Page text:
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Fish from Washington's coastal commercial troll Chinook fishery are a more sustainable way to eat salmon

Washington Fish and Wildlife asks customers to keep an eye out for the first fresh, locally-caught salmon of the season to arrive at local seafood markets.

WASHINGTON, USA — Washington Fish and Wildlife (WDFW) says the coastal commercial troll Chinook fishery will begin May 1, and encourages customers to keep an eye out for locally caught salmon. It says the fishery is unique for both its economic and environmental impacts.

"A lot of the people who hold troller permits are families that have been doing this for generations in Washington state," WDFW Marine Salmon Fisheries Policy Coordinator Dr. Alexandrea Safiq said. "It's also a really great fishery in that it's really sustainable. Trollers use fish and line gear to catch individual salmon one at a time which means that if a salmon isn't big enough to keep they can release it while it's still alive."

Fisherman Geoff Lebon says trollers catch different stocks throughout the summer and pace their fishing to fit the market, keeping costs lower for customers.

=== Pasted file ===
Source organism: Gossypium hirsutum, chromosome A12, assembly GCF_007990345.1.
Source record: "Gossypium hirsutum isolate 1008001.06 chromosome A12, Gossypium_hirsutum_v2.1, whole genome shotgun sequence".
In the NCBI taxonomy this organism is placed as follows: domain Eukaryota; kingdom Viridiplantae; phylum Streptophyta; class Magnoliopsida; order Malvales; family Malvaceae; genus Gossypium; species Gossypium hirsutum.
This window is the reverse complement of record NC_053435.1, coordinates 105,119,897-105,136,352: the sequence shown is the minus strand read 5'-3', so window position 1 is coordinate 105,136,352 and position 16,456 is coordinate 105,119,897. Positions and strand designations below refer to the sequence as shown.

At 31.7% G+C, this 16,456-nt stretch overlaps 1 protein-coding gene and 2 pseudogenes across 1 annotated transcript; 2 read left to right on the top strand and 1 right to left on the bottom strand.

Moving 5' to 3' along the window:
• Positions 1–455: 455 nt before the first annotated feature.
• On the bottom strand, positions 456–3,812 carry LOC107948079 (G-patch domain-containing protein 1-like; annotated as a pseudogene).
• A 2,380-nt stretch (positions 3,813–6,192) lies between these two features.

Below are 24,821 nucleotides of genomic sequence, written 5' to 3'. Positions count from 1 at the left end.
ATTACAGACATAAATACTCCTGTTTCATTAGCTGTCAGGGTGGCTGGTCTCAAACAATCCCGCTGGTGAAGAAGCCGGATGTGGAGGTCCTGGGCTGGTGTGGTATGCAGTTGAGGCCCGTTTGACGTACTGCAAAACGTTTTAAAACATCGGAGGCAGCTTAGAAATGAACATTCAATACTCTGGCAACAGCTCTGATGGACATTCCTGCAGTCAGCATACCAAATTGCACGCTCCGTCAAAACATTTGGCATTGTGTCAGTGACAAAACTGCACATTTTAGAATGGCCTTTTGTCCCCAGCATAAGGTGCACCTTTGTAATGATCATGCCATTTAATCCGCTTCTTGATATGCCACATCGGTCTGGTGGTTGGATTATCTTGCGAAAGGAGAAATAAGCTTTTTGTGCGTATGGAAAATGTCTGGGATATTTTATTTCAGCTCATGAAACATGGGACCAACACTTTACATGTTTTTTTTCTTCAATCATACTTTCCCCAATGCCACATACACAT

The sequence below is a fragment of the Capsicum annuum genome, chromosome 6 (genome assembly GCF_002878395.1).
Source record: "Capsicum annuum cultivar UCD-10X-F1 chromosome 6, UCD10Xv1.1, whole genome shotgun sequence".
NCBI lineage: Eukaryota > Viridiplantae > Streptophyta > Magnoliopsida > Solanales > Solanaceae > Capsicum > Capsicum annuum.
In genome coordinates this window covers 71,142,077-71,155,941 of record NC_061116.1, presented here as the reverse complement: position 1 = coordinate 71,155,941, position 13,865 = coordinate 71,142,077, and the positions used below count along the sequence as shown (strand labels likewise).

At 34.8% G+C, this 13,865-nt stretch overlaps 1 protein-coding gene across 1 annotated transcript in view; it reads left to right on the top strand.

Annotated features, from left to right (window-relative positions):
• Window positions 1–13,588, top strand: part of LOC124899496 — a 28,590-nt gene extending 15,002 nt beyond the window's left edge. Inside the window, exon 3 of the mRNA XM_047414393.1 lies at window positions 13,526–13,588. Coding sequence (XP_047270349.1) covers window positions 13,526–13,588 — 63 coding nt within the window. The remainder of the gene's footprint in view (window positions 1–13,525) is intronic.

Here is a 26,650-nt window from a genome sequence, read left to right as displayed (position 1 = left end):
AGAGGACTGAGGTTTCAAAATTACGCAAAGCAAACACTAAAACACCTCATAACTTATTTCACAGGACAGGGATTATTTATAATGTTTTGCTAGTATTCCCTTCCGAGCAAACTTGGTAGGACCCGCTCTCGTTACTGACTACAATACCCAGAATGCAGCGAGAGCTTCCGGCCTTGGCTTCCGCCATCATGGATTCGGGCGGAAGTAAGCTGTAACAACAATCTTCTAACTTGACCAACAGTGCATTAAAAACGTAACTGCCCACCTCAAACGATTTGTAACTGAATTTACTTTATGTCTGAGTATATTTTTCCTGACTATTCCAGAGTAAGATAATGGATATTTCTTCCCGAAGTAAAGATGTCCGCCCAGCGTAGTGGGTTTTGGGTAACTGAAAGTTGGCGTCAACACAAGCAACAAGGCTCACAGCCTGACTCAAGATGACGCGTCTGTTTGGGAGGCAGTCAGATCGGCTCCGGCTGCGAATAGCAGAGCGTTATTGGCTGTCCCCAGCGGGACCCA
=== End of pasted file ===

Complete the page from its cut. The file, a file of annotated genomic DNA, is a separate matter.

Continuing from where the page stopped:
"The thing about WA troll fishery is we supply the consumer, which is 90% of taxpayers in Washington state, access to the fish that they pay taxes on to produce, protect and preserve," Lebon said. "We're fishing May through late August and we give you access to those fish all summer long- which is when you want to have them, on a nice barbecue for the summer."

WDFW says while Alaska-caught salmon are often popular, fish caught off the coast of Washington don't have to be transported in and have low impacts from processing or delivery to market.

"The process of getting the fish from the ocean to market is very short," Dr. Safiq said. "These fish never get on a plane, they're processed on the boats, they're caught carefully and then they are stunned, bled, prepared and processed and a few short days later they arrive in markets and restaurants."

WDFW says all commercial fishermen that troll for salmon are owners and operators. The fishery consists of 152 permits, with about 79 having harvested salmon in 2022. 

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